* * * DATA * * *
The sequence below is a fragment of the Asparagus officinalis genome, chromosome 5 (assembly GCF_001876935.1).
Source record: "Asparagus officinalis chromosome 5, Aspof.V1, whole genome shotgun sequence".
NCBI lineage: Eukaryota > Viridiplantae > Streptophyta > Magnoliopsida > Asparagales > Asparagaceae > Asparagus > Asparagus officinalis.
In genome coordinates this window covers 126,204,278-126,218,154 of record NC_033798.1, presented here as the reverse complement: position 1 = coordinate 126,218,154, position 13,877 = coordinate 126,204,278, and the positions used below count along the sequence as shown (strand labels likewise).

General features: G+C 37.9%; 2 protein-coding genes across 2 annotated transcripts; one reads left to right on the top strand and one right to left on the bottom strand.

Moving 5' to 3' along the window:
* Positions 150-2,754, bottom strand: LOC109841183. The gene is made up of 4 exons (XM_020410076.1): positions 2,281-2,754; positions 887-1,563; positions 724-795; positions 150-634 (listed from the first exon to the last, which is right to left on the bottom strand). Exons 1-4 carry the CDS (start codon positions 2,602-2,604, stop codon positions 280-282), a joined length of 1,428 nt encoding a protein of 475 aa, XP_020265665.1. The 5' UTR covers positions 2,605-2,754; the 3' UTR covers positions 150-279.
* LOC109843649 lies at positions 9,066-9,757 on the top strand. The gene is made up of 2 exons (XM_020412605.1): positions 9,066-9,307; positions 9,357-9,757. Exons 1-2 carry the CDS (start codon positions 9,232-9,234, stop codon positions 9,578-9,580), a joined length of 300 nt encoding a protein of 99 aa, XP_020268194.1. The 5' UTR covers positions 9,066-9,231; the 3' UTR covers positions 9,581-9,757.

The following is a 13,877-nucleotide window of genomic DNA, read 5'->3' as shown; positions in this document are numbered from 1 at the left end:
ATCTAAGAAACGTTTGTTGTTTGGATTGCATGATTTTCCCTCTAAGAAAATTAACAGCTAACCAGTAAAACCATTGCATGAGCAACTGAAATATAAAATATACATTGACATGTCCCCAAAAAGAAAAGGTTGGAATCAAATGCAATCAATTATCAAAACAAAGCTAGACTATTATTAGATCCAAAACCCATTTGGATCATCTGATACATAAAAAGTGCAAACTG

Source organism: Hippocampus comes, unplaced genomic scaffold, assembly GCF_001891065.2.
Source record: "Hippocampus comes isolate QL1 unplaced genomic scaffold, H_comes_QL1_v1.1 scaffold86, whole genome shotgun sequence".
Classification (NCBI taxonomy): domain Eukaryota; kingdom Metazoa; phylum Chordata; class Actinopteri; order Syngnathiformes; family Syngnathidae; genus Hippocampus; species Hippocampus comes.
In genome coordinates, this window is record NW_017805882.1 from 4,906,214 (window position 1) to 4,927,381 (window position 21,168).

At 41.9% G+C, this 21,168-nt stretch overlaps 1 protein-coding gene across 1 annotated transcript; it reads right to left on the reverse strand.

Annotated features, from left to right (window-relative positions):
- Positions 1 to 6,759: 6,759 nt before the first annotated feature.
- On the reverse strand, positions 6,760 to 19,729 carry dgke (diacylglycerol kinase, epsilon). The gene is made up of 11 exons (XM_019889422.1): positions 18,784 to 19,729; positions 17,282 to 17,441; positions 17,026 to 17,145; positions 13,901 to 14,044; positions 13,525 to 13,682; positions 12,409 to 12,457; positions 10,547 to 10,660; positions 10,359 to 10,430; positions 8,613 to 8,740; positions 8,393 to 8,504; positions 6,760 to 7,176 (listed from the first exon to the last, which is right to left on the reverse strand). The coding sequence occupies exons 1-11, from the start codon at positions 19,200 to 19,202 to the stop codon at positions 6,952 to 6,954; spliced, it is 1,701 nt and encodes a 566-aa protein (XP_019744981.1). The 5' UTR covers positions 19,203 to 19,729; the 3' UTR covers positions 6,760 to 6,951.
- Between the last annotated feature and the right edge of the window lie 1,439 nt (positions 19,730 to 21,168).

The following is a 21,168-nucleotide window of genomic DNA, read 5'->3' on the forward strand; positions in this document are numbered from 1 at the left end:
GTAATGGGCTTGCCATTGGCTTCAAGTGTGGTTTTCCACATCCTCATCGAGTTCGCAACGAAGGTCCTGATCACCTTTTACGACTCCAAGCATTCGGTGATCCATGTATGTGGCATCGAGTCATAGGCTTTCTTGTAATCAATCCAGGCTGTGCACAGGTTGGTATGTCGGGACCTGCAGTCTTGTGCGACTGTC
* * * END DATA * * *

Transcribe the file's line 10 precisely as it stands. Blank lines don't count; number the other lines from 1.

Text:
ATCTAAGAAACGTTTGTTGTTTGGATTGCATGATTTTCCCTCTAAGAAAATTAACAGCTAACCAGTAAAACCATTGCATGAGCAACTGAAATATAAAATATACATTGACATGTCCCCAAAAAGAAAAGGTTGGAATCAAATGCAATCAATTATCAAAACAAAGCTAGACTATTATTAGATCCAAAACCCATTTGGATCATCTGATACATAAAAAGTGCAAACTG